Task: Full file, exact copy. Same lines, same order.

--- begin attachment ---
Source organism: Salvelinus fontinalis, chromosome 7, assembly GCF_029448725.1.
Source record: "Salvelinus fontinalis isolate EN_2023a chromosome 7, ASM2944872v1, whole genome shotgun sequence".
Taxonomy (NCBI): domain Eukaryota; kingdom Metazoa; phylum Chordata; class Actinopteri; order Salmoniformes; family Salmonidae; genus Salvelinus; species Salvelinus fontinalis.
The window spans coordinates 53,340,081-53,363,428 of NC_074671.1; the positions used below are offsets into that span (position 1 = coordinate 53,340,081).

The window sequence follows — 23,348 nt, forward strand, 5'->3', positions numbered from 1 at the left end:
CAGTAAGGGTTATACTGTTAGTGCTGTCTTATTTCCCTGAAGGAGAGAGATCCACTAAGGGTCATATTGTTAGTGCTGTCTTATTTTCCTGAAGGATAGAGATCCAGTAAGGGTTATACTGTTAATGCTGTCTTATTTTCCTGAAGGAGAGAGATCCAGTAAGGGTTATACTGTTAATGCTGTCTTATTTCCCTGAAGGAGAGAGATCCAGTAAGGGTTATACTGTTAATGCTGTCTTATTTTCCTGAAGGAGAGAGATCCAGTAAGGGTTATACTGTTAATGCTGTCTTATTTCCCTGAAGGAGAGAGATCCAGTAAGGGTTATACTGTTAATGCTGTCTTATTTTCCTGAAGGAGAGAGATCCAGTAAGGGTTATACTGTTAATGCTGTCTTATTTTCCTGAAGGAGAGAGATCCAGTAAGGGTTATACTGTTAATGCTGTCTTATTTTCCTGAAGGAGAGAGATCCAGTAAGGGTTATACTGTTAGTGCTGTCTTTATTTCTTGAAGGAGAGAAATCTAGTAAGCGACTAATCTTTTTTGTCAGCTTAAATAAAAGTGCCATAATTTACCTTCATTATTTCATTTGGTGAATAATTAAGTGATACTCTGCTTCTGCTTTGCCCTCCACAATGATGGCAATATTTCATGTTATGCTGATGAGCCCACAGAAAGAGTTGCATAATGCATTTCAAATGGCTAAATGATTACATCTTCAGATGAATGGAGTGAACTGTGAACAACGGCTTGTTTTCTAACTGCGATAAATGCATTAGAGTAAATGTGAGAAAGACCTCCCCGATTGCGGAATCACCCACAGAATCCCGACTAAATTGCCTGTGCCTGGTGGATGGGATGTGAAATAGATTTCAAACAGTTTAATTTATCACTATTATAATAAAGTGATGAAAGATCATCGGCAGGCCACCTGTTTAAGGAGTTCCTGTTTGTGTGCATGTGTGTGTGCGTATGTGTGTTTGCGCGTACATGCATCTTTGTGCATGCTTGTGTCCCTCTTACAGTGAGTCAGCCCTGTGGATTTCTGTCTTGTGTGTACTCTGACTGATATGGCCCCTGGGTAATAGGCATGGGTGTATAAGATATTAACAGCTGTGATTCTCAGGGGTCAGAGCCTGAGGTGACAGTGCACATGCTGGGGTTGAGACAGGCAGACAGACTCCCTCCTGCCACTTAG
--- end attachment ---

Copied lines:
Source organism: Salvelinus fontinalis, chromosome 7, assembly GCF_029448725.1.
Source record: "Salvelinus fontinalis isolate EN_2023a chromosome 7, ASM2944872v1, whole genome shotgun sequence".
Taxonomy (NCBI): domain Eukaryota; kingdom Metazoa; phylum Chordata; class Actinopteri; order Salmoniformes; family Salmonidae; genus Salvelinus; species Salvelinus fontinalis.
The window spans coordinates 53,340,081-53,363,428 of NC_074671.1; the positions used below are offsets into that span (position 1 = coordinate 53,340,081).

The window sequence follows — 23,348 nt, forward strand, 5'->3', positions numbered from 1 at the left end:
CAGTAAGGGTTATACTGTTAGTGCTGTCTTATTTCCCTGAAGGAGAGAGATCCACTAAGGGTCATATTGTTAGTGCTGTCTTATTTTCCTGAAGGATAGAGATCCAGTAAGGGTTATACTGTTAATGCTGTCTTATTTTCCTGAAGGAGAGAGATCCAGTAAGGGTTATACTGTTAATGCTGTCTTATTTCCCTGAAGGAGAGAGATCCAGTAAGGGTTATACTGTTAATGCTGTCTTATTTTCCTGAAGGAGAGAGATCCAGTAAGGGTTATACTGTTAATGCTGTCTTATTTCCCTGAAGGAGAGAGATCCAGTAAGGGTTATACTGTTAATGCTGTCTTATTTTCCTGAAGGAGAGAGATCCAGTAAGGGTTATACTGTTAATGCTGTCTTATTTTCCTGAAGGAGAGAGATCCAGTAAGGGTTATACTGTTAATGCTGTCTTATTTTCCTGAAGGAGAGAGATCCAGTAAGGGTTATACTGTTAGTGCTGTCTTTATTTCTTGAAGGAGAGAAATCTAGTAAGCGACTAATCTTTTTTGTCAGCTTAAATAAAAGTGCCATAATTTACCTTCATTATTTCATTTGGTGAATAATTAAGTGATACTCTGCTTCTGCTTTGCCCTCCACAATGATGGCAATATTTCATGTTATGCTGATGAGCCCACAGAAAGAGTTGCATAATGCATTTCAAATGGCTAAATGATTACATCTTCAGATGAATGGAGTGAACTGTGAACAACGGCTTGTTTTCTAACTGCGATAAATGCATTAGAGTAAATGTGAGAAAGACCTCCCCGATTGCGGAATCACCCACAGAATCCCGACTAAATTGCCTGTGCCTGGTGGATGGGATGTGAAATAGATTTCAAACAGTTTAATTTATCACTATTATAATAAAGTGATGAAAGATCATCGGCAGGCCACCTGTTTAAGGAGTTCCTGTTTGTGTGCATGTGTGTGTGCGTATGTGTGTTTGCGCGTACATGCATCTTTGTGCATGCTTGTGTCCCTCTTACAGTGAGTCAGCCCTGTGGATTTCTGTCTTGTGTGTACTCTGACTGATATGGCCCCTGGGTAATAGGCATGGGTGTATAAGATATTAACAGCTGTGATTCTCAGGGGTCAGAGCCTGAGGTGACAGTGCACATGCTGGGGTTGAGACAGGCAGACAGACTCCCTCCTGCCACTTAG